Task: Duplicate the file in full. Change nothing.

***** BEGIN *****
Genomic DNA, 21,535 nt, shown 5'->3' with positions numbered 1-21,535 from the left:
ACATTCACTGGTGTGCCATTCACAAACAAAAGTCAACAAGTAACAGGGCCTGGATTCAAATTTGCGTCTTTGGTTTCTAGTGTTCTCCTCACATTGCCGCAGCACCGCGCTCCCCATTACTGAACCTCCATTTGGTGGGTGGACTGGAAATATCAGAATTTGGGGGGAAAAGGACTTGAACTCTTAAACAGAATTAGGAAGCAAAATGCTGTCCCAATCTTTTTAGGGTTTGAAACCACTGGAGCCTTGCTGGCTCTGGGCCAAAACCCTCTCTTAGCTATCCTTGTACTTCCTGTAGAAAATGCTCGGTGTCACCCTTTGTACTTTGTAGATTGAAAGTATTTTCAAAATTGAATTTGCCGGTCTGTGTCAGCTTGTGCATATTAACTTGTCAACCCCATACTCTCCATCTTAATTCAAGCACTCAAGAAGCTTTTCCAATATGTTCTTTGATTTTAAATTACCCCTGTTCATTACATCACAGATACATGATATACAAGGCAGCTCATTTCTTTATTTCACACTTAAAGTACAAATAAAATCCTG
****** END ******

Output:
Genomic DNA, 21,535 nt, shown 5'->3' with positions numbered 1-21,535 from the left:
ACATTCACTGGTGTGCCATTCACAAACAAAAGTCAACAAGTAACAGGGCCTGGATTCAAATTTGCGTCTTTGGTTTCTAGTGTTCTCCTCACATTGCCGCAGCACCGCGCTCCCCATTACTGAACCTCCATTTGGTGGGTGGACTGGAAATATCAGAATTTGGGGGGAAAAGGACTTGAACTCTTAAACAGAATTAGGAAGCAAAATGCTGTCCCAATCTTTTTAGGGTTTGAAACCACTGGAGCCTTGCTGGCTCTGGGCCAAAACCCTCTCTTAGCTATCCTTGTACTTCCTGTAGAAAATGCTCGGTGTCACCCTTTGTACTTTGTAGATTGAAAGTATTTTCAAAATTGAATTTGCCGGTCTGTGTCAGCTTGTGCATATTAACTTGTCAACCCCATACTCTCCATCTTAATTCAAGCACTCAAGAAGCTTTTCCAATATGTTCTTTGATTTTAAATTACCCCTGTTCATTACATCACAGATACATGATATACAAGGCAGCTCATTTCTTTATTTCACACTTAAAGTACAAATAAAATCCTG